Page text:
Under Heaven

The fellow who run’s Pat’s Fantasy Hotlist maintains this might be the best fantasy novel to be released this year.  I’m going to hold out for a better one.

Like many Guy Gavriel-Kay novels Under Heaven resists a simple summary.  It is the story of Shen Tai.  It is also the story of his family, friends and lovers.  It is a story of poets and how they can change the world.

Shen Tai has chosen to devote the mourning period (2+ years) for his father to performing an unparalleled act of charity and labour.  Although isolated, the world takes note of his act and acknowledges it.  Much of the plot follows from this acknowledgment (although there are other threads), but all he character relationships spring from the fact that Shen Tai is the type of person who might deserve such acknowledgment.

Gavriel-Kay writes historical fantasy.  This tale is set at the height of that Tang dynasty.  The details seem authentic.  But the story is always about the people and the details do not overwhelm them.  The fantastical aspects, ghosts and fox-women and shamans, seems more prominent than in many recent Gavriel-Kay books, but moves out of the foreground in the later half of the tale as the history and characters take the centre stage.

One common aspect of Gavriel-Kay’s books is the prominence he gives to troubadours, poets and mosaicists.  This is again showcased in Under Heaven through the character of the Banished Immortal and Shen’s actions themselves often seem to embody a form of poetry.  I would feel over whelmed writing the words of the most renowned poet of an age, but Gavriel-Kay does it with aplomb.

Another aspect is the brilliance of Gavriel-Kay’s characters.  They often make bad decisions motivated by fear, greed and cruelty, but no character ever makes a stupid choice.  This story highlight’s how the women of this era, although having no social standing, can influence and guide the forces of history and how everyone can be caught up and swept forward by those same forces.

Gavriel-Kay also always has at least one transcendental moment in his books. A time when history, character and choices rise up and, for a time, the entire world seems to revolve around the one scene.  When every word is potent and every silence is thunderous.  Under Heaven has such a scene.  That may be my biggest disappointment in this novel – there is only one such scene instead of two or three.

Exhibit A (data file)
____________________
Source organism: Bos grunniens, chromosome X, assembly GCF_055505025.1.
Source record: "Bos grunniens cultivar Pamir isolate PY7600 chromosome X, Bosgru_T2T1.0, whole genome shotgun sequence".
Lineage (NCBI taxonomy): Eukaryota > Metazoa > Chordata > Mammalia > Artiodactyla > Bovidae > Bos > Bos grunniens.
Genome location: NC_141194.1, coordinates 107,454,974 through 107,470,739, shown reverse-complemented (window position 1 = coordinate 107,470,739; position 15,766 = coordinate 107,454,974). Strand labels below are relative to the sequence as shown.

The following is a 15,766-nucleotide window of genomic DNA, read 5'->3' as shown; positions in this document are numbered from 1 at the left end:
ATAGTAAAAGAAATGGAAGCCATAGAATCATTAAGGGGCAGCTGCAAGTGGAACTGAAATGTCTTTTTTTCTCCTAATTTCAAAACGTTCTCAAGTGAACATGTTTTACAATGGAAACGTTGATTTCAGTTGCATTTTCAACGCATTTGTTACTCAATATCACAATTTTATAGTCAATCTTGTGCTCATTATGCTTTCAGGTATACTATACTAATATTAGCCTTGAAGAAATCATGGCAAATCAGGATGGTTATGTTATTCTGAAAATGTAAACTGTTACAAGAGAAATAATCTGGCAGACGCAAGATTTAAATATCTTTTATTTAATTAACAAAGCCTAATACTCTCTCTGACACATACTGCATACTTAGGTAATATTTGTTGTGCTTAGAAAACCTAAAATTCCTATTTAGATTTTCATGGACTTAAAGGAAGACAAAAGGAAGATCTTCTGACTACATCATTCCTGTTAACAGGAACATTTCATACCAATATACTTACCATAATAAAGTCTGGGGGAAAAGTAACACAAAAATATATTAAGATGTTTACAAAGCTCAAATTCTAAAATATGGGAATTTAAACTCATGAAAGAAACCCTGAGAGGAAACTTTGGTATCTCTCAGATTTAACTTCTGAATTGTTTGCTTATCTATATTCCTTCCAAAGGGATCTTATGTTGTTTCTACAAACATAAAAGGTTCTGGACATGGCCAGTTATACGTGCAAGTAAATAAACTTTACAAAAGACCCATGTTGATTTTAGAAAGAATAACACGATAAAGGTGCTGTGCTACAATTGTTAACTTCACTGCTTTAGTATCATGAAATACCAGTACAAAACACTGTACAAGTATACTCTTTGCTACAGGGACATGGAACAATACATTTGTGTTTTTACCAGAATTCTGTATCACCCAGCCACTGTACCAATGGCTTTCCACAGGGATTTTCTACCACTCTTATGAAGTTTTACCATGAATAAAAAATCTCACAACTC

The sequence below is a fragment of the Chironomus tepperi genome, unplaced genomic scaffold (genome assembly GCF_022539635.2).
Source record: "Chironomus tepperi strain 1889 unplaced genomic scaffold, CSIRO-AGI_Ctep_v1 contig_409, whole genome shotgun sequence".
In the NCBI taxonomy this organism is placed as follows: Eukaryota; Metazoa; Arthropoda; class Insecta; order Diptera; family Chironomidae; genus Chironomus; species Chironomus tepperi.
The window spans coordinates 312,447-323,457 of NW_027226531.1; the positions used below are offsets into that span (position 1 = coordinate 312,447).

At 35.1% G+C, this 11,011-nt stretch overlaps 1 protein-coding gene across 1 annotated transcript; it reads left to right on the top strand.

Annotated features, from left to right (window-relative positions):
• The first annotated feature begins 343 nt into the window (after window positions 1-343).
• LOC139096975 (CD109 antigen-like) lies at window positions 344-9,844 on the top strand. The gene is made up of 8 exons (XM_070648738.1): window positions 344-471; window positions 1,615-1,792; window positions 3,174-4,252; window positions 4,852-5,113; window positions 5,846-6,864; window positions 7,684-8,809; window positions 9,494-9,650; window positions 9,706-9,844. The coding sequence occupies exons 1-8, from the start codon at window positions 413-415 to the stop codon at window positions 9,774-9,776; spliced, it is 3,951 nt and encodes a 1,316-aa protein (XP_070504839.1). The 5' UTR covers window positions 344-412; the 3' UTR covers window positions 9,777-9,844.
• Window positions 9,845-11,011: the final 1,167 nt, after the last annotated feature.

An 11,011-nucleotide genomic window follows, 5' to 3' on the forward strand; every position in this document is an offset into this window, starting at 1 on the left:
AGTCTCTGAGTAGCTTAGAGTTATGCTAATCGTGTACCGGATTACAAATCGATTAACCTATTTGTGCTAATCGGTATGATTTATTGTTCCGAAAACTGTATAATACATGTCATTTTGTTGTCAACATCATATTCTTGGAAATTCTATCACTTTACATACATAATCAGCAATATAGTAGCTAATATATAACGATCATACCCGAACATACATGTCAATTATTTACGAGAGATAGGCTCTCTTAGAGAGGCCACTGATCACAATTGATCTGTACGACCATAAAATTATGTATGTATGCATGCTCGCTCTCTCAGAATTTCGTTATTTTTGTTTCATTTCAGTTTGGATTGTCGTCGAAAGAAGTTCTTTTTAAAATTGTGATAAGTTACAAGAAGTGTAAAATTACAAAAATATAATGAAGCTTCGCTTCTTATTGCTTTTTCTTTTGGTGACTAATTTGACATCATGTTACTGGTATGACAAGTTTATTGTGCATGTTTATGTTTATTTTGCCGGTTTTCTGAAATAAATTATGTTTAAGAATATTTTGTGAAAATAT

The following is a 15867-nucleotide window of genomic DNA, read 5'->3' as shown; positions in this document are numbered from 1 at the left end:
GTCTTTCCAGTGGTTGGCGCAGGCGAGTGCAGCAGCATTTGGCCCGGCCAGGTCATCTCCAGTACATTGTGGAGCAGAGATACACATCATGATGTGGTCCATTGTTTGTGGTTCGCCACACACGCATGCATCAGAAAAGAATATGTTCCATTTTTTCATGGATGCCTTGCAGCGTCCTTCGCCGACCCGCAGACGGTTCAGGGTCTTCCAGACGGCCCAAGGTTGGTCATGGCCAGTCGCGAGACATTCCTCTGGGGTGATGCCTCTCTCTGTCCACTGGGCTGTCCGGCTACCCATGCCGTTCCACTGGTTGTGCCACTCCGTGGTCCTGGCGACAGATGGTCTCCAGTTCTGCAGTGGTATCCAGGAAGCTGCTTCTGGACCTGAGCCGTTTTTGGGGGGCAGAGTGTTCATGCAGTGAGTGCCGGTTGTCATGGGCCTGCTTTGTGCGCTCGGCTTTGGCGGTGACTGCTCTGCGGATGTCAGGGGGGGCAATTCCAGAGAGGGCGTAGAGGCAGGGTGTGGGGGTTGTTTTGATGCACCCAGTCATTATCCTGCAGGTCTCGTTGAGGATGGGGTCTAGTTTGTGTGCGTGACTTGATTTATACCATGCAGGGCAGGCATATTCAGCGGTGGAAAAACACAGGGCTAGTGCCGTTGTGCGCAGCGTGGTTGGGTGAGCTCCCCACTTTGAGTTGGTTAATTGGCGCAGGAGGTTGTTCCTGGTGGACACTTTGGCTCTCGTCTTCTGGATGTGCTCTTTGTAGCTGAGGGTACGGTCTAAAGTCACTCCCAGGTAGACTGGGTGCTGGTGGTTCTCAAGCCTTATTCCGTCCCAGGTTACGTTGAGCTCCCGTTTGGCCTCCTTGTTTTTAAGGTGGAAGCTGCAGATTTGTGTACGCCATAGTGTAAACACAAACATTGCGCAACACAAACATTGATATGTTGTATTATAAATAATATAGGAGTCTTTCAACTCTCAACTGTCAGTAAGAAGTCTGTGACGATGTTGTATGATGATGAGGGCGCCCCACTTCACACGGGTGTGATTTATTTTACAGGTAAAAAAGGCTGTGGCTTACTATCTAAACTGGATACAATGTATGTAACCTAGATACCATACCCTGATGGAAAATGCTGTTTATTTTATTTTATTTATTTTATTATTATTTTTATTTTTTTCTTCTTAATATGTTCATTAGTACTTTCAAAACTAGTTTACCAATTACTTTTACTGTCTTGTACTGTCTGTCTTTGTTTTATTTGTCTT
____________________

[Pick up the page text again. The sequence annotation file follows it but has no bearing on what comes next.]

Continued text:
I have a couple of other nit picks.  The middle of the novel seems to shift away from the characters for a while to setup the history.  The balance of exposition to character seems to shift the wrong way which I find is unusual for Gavriel-Kay.  And the denouement for several of the characters seemed lacking – although for two of them it was pitch perfect.

I finished the book in three days.  It would have been less, but I was tense over the job  on Thursday and Friday. 🙂  The writing was, I find, exquisite.  While this isn’t my favorite of Gavriel-Kay’s novels, the writing becomes more sure and beautiful with every book.  Should I recommend my favorite of his books (Tigana) or the later ones that show him at the height of his craft (Under Heaven, The Sarantine Mosaic)?  I think this makes an excellent introduction to his work.  And if you like it, you can go back to his earlier works.  There are many, many worth reading.  (many, many = 7 and 3 more if you are a real fan).

Gavriel-Kay is one of my favorite authors, but I think some of my other favorite authors might yet to better this year.  And China Mielville has a book coming out in the summer.  I may even find a new favorite author for the list as well. If this is the high-water mark for my fantasy fiction reads this year, that wouldn’t be such a bad thing either.


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